The first electronic cigarette advertisement showing people ‘vaping’ has been heavily criticised by anti-smoking charities and public health officials ahead of being aired on television this evening.
Although e-cigarettes have been advertised on TV before, this is the first instance that an individual will be shown inhaling the vapour produced by an electronic cigarette.
Professor Martin McKee, of the London School of Hygiene and Tropical Medicine, said he is “very concerned”.
He claims the advert, which shows an attractive woman exhaling vapour from an e-cigarette, is “highly sexualised and gives the impression at being aimed at non-smokers.”
“It doesn’t contain any information that smokers would expect,” he said, adding that he was “totally against it.”
Ten of the most controversial adverts of all time
Ten of the most controversial adverts of all time
1/10 Agent Provocateur
Lingerie company Agent Provocateur is famed for its raunchy adverts, but this 2001 offering - voted best cinema ad of all time - gained particular notoriety due to its star - Kylie Minogue...Sexually gyrating on a mechanical bull in her lacy undies
2/10 Calvin Klein
This sultry Calvin Klein ad featuring Hollywood star Eva Mendes was quickly banned - the main issue being that there's a flash of Ms Mendes' nipple in the clip
This racy Renault advert featuring Dita Von Teese and Thierry Henry was deemed to risqué for UK daytime TV after being first aired on ITV in 2011
An advert for VIP e-cigarette's triggered a number of complaints recently after the innuendo laced advert featured a young women suggestively asserting: 'I want you to get it out... put it in my mouth'
Ikea's Tidy Up campaign, launched first in France in 2001 raised a few questions of taste - not least for a 30 second clip showing a child playing with a vibrator as if it were a toy rocket
Ford's ad for its SportKA made it to British TV in 2003 but was soon banned after numerous complaints from animal rights activists - it shows a pigeon being bashed by the car's bonnet
7/10 Skin Skin
This hilarious Argentinian condom ad shows a young man disguise the fact he has just whipped out a condom when his partner's father walks in by putting it in his mouth and blowing a bubble
8/10 Ann Summers
Ann Summers' online only ad titled 'Flick Your Bean' showed a naked girl crawling along the floor...flicking a bean
Another condom advert, this time from Belgium, has been widely lauded as one of the most controversial of all time - it shows a young boy screaming in a supermarket because he wants some sweets, before bringing up the face of his disappointed father along with the words 'use condoms'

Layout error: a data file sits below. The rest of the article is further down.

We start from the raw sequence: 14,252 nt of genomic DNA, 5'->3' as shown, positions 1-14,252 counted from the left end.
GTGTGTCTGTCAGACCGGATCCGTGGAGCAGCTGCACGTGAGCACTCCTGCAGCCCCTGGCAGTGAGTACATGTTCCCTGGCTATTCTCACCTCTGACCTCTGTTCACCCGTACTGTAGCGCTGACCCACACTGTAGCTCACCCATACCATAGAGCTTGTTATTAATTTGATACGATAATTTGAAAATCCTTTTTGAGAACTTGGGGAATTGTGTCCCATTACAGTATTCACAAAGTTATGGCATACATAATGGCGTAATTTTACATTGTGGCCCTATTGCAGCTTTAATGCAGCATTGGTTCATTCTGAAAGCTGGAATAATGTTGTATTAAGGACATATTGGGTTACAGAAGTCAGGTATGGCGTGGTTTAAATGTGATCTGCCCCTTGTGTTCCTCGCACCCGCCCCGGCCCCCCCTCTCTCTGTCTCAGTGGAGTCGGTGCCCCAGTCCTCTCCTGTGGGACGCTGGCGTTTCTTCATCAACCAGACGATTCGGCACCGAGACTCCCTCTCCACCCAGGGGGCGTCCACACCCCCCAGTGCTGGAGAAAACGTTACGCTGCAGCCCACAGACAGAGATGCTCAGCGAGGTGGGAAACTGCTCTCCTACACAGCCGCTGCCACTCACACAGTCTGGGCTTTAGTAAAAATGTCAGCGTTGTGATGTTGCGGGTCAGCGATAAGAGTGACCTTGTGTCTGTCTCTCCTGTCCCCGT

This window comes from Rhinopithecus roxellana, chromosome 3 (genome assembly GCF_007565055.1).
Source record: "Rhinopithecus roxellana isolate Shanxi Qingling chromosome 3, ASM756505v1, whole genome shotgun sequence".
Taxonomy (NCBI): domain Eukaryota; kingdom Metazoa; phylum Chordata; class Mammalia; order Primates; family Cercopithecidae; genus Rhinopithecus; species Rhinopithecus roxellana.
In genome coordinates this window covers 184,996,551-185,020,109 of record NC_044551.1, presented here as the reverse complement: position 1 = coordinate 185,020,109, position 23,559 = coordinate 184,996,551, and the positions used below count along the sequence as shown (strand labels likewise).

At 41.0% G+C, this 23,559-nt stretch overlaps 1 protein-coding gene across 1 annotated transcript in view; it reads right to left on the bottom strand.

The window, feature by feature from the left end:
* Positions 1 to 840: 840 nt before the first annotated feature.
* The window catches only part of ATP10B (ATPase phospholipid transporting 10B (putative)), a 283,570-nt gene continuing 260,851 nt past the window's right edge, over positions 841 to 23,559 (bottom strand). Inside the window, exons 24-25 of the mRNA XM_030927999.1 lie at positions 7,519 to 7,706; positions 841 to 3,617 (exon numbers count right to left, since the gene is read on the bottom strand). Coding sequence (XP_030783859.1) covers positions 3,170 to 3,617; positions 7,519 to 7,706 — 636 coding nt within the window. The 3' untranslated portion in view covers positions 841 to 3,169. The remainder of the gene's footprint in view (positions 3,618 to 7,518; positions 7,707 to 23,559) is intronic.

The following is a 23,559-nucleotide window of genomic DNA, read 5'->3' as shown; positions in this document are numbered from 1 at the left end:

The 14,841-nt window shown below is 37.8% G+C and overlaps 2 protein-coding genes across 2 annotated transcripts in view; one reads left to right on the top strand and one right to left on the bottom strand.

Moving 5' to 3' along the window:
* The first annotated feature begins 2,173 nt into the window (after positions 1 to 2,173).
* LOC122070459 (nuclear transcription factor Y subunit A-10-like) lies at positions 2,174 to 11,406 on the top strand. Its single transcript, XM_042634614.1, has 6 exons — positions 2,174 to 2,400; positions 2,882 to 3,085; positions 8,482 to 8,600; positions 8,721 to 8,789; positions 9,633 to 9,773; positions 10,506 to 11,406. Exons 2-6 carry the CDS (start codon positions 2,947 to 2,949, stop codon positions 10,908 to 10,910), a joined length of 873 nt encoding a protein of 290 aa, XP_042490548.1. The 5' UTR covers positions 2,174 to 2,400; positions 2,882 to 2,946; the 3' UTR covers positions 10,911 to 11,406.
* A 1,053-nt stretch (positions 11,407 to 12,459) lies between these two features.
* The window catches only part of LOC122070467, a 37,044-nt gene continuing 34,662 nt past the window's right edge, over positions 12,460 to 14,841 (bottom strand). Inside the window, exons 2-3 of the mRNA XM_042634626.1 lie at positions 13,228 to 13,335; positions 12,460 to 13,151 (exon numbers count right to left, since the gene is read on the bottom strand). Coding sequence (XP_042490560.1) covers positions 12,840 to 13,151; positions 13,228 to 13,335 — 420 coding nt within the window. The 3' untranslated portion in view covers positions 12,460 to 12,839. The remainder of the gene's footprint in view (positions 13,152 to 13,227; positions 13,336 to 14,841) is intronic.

Volkswagen attracted a storm of criticism in 2005 after an apparent ad for its Polo car appeared online. The clip shows a suicide bomber detonating outside a coffee shop, but the car stays in tact. It was soon revealed that the ad in fact had nothing to do with Volkswagen and was instead a spoof made by advertising creatives Lee Ford and Dan Brooks
Amanda Sandford, a spokesperson for anti-smoking charity ASH, also voiced her organisation’s “concerns” over airing the clip.
She said to The Independent there was “no need” for the advert to be filmed in such a way that failed to make clear it was intended for non-smokers – and ASH believed it could be a violation of the guidelines set down by the Committee of Advertising Practice (CAP).
Cigarette advertising was banned on British television in 1965, however, as the use of electronic cigarettes has increased new guidelines have been introduced. These state the clips must not encourage non-smokers to use the electronic devices.
The advertisements also should not be “likely to appeal particularly to people under 18, especially by reflecting or being associated with youth culture", make any health claims without approval from the Medicines and Healthcare Products Regulatory Agency, or claim that they are “safer” or “healthier” than inhaling tobacco.
“There is no need for it to be glamorised in such a way,” Ms Sandford claimed and said the advert, which will run after the watershed for five weeks, could “potentially only increase the risk of more people taking up smoking - not reduce it.”
She continued that despite there being limited evidence that ‘vaping’ leads to smoking, “that could change as a result of this advert – which is a real worry to us.”
The British Medical Association said to The Independent that as e-cigarettes became more popular it was vital to ensure that advertising guidelines were consistent across the board to prevent glamorising ‘vaping’ or appealing to non-smokers.
A spokesperson said: “It is incredibly difficult to define what will and won't appeal to young people, and this could glamorise e-cigarettes and make them appealing to young people and non-smokers."
Dave Levin, co-founder of VIP, said: “The advert shows someone vaping, as allowed by new rules from the ASA. It is very clearly targeted at adults and will not be shown before the watershed.”
In remarks made to the BBC, a spokesperson for the brand said: “This advert will mark the first time in almost 50 years that TV audiences see someone exhale what appears to be cigarette smoke on an advert. However, it is actually vapour from an e-cigarette that they will see.
"E-cigarettes have attracted a lot of controversy recently, which has largely been due to concerns over safety, so it will be interesting to see how people respond to our advert's debut."